A nice short (115 text pages!) history of Evangelicalism in America, from the First Great Awakening to the present day. Barnard professor Balmer gives an historian's perspective on different aspects of the Evangelical movement in our national life without placing undue emphasis on the personalities behind the scenes. At the heart of his discussion is the exploration of several key ironies. First, he marvels at the fact that Americans take their religion so seriously (compared to people from other industrialized societies). It is ironic that it is in the United States, with its Constitutional imperative to keep church and state separate, that religious expression is so vibrant, various, and abiding. He attributes the freedom of religion (and the absence of direct governmental support though taxation) as being key to the ability of native-born religions to prosper and grow exponentially. He also finds it ironic that the Fundamentalists who decry scientific modernism in every form have so willingly embraced the new technologies: radio, technology, and the Internet. Another irony he looks at is the current-day Evangelical rejection of feminism. Women are sidelined within Evangelicalism and assigned the sentimentalized role of guardians of morality. This is ironic in light of the important leadership roles women held in the nineteenth century and early twentieth century church-based reform movements.
This book is more handy than it is comprehensive (the endnotes direct the reader to some promising articles and books, but Balmer does not provide even a short bibliography). This book probably won't be very satisfying to serious students of American religion looking for a good introduction to the subject; but the average reader who is curious about religion and public life will find it informative. Don't skip the last chapter, "Vocabulary of Evangelicalism", in which Balmer defines the Evangelical subcategories: Fundamentalism, the Holiness Movement, Pentecostalism, and the Charismatic Movement.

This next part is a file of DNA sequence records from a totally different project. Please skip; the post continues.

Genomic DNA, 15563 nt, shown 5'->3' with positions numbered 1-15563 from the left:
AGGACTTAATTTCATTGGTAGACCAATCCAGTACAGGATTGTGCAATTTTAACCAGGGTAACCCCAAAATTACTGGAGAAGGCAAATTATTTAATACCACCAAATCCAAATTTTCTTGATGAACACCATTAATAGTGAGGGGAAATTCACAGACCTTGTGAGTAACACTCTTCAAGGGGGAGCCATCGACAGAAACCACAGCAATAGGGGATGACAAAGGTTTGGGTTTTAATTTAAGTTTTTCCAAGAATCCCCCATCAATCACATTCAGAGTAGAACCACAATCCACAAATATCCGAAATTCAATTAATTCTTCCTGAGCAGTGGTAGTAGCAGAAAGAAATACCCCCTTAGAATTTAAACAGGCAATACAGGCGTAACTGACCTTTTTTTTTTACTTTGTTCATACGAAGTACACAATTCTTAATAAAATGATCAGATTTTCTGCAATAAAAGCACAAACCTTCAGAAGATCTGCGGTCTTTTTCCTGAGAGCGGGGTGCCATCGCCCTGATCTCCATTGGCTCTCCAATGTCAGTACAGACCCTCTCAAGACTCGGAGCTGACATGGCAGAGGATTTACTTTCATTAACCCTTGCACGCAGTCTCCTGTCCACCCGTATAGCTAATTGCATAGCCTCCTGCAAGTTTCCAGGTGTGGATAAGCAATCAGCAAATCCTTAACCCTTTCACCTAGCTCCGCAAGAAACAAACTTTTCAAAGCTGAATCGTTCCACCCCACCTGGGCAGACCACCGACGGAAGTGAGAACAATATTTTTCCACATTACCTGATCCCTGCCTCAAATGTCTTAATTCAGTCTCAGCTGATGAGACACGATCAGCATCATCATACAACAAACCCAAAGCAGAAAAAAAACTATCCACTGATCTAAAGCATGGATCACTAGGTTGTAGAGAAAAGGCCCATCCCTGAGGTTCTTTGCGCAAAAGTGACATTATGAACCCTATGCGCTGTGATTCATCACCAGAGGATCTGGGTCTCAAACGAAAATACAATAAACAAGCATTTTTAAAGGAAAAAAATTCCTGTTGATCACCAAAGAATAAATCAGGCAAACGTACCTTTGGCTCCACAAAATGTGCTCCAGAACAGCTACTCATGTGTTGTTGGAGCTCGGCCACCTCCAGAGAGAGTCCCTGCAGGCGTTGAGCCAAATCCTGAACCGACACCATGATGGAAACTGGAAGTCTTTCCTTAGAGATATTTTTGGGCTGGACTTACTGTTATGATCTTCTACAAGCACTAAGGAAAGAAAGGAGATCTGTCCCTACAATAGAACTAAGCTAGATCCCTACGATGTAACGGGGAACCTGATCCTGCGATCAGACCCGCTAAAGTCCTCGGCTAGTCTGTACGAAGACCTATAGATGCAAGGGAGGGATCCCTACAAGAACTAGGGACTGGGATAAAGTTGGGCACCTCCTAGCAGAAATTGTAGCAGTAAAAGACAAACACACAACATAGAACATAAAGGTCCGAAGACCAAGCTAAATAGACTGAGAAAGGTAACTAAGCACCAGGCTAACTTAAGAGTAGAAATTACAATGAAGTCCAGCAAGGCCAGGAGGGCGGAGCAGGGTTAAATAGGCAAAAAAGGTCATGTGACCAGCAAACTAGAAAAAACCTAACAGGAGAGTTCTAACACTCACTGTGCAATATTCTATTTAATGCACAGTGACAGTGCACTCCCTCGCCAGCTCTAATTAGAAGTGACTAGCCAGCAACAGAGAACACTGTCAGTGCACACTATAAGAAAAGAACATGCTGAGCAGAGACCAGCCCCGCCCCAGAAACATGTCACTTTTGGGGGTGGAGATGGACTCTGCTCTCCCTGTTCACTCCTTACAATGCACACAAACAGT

After reading this book in one sitting, I am still unclear about its purpose. Readers expecting an historical overview will quickly become mired in long discussions about colonial ethnic politics. Readers expecting more penetrating scholarship will be put off by such gloss-overs as when Balmer writes the socially complex Salem Witch Trials off with a single word: 'misogyny' or when he repeatedly asserts that contemporary hymns inherit significant sexual imagery from the pietistic tradition but never presents an argument to support this assertion. The final two chapters strike me as thinly veiled assaults on Promise Keepers and the Christian Coalition. Justified or not, these attacks take the book out of the realm of history and into the realm of socio-political commentary, thus adding to my confusion about its ultimate purpose.
Balmer does have some interesting things to say, particularly about how American individualism and anti-institutionalism affect American politics and religion. Despite its apparent lack of focus, I enjoyed reading the book and found some useful nuggets related to my current academic project. Students of history, sociology, or religion may find the end-notes a good starting point for more serious study. Those looking for an overview (as the sub-title suggests) should look elsewhere.